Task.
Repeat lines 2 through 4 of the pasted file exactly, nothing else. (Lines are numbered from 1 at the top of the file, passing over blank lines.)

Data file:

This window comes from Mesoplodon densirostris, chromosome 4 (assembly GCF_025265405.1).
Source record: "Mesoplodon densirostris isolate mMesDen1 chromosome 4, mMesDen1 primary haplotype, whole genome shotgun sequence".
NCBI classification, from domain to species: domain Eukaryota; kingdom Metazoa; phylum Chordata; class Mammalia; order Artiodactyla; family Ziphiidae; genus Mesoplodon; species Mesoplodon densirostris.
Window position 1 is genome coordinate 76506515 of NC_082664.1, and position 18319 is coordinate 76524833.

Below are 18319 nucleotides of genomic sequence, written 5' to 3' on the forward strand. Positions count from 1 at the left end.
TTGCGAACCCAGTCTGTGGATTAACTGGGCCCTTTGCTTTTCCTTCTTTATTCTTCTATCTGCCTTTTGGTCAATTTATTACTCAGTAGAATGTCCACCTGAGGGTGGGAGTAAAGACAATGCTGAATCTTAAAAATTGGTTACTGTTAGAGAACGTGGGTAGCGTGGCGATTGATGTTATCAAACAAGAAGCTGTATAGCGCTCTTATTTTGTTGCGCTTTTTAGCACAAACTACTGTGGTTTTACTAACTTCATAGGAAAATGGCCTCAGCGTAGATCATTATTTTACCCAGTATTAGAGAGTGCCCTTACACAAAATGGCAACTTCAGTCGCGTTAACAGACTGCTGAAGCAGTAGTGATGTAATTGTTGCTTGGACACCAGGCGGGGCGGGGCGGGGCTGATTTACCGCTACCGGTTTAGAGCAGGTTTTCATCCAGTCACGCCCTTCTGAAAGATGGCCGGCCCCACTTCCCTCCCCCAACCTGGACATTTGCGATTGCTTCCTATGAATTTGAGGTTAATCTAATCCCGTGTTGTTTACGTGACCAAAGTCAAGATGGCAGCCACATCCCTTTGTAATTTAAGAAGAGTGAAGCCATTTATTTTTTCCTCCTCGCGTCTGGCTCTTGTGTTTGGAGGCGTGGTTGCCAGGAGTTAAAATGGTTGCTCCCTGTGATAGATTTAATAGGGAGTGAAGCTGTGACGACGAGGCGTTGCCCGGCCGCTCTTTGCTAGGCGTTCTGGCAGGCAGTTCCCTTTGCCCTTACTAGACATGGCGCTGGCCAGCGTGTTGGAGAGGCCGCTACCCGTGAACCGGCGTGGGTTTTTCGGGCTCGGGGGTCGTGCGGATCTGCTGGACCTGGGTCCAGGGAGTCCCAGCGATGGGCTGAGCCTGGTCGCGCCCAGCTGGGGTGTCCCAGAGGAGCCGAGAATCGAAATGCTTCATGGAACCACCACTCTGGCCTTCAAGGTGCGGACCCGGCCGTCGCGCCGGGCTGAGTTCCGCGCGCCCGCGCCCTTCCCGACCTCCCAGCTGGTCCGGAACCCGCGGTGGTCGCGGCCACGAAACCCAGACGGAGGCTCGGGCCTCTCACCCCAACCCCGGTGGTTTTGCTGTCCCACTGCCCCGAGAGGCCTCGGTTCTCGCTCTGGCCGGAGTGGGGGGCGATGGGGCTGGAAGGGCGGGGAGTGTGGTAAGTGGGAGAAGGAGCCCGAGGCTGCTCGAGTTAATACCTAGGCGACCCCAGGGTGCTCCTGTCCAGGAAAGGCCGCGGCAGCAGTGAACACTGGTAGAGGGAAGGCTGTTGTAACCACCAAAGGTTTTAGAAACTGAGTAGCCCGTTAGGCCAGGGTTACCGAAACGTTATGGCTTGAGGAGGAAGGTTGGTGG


Source record: "Mesoplodon densirostris isolate mMesDen1 chromosome 4, mMesDen1 primary haplotype, whole genome shotgun sequence".
NCBI classification, from domain to species: domain Eukaryota; kingdom Metazoa; phylum Chordata; class Mammalia; order Artiodactyla; family Ziphiidae; genus Mesoplodon; species Mesoplodon densirostris.
Window position 1 is genome coordinate 76506515 of NC_082664.1, and position 18319 is coordinate 76524833.